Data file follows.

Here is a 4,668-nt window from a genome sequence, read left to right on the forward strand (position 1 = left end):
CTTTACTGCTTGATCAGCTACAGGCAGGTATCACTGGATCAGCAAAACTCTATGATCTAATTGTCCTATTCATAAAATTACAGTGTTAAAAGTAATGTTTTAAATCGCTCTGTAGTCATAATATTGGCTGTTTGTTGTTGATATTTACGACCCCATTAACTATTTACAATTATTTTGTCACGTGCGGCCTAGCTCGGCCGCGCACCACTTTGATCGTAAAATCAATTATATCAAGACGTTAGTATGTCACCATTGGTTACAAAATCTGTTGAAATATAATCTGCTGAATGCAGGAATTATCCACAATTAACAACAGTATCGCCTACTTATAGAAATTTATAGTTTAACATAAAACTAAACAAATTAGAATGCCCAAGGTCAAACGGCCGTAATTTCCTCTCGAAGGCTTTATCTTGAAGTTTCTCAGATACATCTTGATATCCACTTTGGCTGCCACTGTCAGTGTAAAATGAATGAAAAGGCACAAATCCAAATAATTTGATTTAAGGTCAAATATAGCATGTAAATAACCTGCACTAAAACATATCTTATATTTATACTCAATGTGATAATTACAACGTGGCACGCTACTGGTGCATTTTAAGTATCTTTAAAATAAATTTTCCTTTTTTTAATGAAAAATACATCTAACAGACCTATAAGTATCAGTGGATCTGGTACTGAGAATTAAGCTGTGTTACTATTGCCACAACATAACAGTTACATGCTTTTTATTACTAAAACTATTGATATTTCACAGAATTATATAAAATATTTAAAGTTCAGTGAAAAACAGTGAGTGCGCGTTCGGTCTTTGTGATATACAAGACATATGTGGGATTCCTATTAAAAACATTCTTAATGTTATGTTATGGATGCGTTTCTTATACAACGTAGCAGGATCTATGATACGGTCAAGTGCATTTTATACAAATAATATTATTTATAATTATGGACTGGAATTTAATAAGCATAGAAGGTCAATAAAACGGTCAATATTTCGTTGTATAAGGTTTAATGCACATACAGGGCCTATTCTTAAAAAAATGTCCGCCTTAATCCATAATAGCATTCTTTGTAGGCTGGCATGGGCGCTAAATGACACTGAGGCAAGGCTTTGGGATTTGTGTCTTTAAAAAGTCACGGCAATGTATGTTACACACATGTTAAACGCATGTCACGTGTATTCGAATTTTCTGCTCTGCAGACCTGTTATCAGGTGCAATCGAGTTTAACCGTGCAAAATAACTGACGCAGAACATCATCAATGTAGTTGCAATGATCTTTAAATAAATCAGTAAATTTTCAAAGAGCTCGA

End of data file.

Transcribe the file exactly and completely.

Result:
Here is a 4,668-nt window from a genome sequence, read left to right on the forward strand (position 1 = left end):
CTTTACTGCTTGATCAGCTACAGGCAGGTATCACTGGATCAGCAAAACTCTATGATCTAATTGTCCTATTCATAAAATTACAGTGTTAAAAGTAATGTTTTAAATCGCTCTGTAGTCATAATATTGGCTGTTTGTTGTTGATATTTACGACCCCATTAACTATTTACAATTATTTTGTCACGTGCGGCCTAGCTCGGCCGCGCACCACTTTGATCGTAAAATCAATTATATCAAGACGTTAGTATGTCACCATTGGTTACAAAATCTGTTGAAATATAATCTGCTGAATGCAGGAATTATCCACAATTAACAACAGTATCGCCTACTTATAGAAATTTATAGTTTAACATAAAACTAAACAAATTAGAATGCCCAAGGTCAAACGGCCGTAATTTCCTCTCGAAGGCTTTATCTTGAAGTTTCTCAGATACATCTTGATATCCACTTTGGCTGCCACTGTCAGTGTAAAATGAATGAAAAGGCACAAATCCAAATAATTTGATTTAAGGTCAAATATAGCATGTAAATAACCTGCACTAAAACATATCTTATATTTATACTCAATGTGATAATTACAACGTGGCACGCTACTGGTGCATTTTAAGTATCTTTAAAATAAATTTTCCTTTTTTTAATGAAAAATACATCTAACAGACCTATAAGTATCAGTGGATCTGGTACTGAGAATTAAGCTGTGTTACTATTGCCACAACATAACAGTTACATGCTTTTTATTACTAAAACTATTGATATTTCACAGAATTATATAAAATATTTAAAGTTCAGTGAAAAACAGTGAGTGCGCGTTCGGTCTTTGTGATATACAAGACATATGTGGGATTCCTATTAAAAACATTCTTAATGTTATGTTATGGATGCGTTTCTTATACAACGTAGCAGGATCTATGATACGGTCAAGTGCATTTTATACAAATAATATTATTTATAATTATGGACTGGAATTTAATAAGCATAGAAGGTCAATAAAACGGTCAATATTTCGTTGTATAAGGTTTAATGCACATACAGGGCCTATTCTTAAAAAAATGTCCGCCTTAATCCATAATAGCATTCTTTGTAGGCTGGCATGGGCGCTAAATGACACTGAGGCAAGGCTTTGGGATTTGTGTCTTTAAAAAGTCACGGCAATGTATGTTACACACATGTTAAACGCATGTCACGTGTATTCGAATTTTCTGCTCTGCAGACCTGTTATCAGGTGCAATCGAGTTTAACCGTGCAAAATAACTGACGCAGAACATCATCAATGTAGTTGCAATGATCTTTAAATAAATCAGTAAATTTTCAAAGAGCTCGA